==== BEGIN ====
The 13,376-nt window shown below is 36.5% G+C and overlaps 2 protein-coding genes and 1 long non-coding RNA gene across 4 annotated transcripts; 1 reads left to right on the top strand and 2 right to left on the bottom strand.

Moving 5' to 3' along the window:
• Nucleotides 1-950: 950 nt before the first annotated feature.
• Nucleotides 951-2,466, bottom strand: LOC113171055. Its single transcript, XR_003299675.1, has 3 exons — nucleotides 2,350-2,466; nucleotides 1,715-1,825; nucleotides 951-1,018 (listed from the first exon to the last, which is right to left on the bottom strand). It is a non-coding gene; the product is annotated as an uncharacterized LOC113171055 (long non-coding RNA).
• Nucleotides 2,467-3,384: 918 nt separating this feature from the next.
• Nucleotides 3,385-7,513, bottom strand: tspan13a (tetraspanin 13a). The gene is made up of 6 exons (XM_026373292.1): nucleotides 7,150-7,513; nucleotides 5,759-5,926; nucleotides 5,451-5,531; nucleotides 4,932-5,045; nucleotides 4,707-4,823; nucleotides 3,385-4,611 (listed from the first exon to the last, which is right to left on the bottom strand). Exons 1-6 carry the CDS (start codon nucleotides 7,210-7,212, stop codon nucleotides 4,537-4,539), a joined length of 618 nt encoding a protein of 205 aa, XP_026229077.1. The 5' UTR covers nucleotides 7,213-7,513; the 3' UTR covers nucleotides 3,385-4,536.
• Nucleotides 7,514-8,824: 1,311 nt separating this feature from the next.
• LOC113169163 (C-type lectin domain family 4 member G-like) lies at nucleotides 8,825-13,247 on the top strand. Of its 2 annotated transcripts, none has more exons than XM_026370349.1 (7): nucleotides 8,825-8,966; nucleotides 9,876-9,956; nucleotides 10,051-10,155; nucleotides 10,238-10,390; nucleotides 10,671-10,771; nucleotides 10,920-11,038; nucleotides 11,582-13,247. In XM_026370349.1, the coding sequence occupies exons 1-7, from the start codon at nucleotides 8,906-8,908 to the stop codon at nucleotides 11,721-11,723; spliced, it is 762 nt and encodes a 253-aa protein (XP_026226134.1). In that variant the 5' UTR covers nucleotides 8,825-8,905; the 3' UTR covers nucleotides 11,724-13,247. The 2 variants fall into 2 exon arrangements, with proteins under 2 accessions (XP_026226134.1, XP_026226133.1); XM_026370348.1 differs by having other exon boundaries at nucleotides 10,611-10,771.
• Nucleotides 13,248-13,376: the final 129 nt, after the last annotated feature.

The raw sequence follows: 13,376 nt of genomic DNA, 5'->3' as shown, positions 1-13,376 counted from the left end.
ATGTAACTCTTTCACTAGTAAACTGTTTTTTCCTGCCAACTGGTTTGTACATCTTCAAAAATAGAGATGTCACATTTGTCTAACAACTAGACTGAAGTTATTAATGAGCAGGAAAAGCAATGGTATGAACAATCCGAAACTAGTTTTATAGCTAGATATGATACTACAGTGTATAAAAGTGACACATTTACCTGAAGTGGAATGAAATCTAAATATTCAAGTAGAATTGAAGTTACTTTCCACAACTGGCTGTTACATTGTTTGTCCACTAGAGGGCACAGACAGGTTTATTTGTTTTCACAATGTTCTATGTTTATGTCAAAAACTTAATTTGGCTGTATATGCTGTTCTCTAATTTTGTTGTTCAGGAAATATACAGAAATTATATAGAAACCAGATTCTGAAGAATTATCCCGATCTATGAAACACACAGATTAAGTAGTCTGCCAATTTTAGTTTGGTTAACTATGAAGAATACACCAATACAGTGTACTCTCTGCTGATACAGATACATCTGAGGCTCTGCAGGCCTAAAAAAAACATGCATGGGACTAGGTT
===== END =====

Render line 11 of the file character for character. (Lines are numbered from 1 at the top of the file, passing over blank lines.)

ATGTAACTCTTTCACTAGTAAACTGTTTTTTCCTGCCAACTGGTTTGTACATCTTCAAAAATAGAGATGTCACATTTGTCTAACAACTAGACTGAAGTTATTAATGAGCAGGAAAAGCAATGGTATGAACAATCCGAAACTAGTTTTATAGCTAGATATGATACTACAGTGTATAAAAGTGACACATTTACCTGAAGTGGAATGAAATCTAAATATTCAAGTAGAATTGAAGTTACTTTCCACAACTGGCTGTTACATTGTTTGTCCACTAGAGGGCACAGACAGGTTTATTTGTTTTCACAATGTTCTATGTTTATGTCAAAAACTTAATTTGGCTGTATATGCTGTTCTCTAATTTTGTTGTTCAGGAAATATACAGAAATTATATAGAAACCAGATTCTGAAGAATTATCCCGATCTATGAAACACACAGATTAAGTAGTCTGCCAATTTTAGTTTGGTTAACTATGAAGAATACACCAATACAGTGTACTCTCTGCTGATACAGATACATCTGAGGCTCTGCAGGCCTAAAAAAAACATGCATGGGACTAGGTT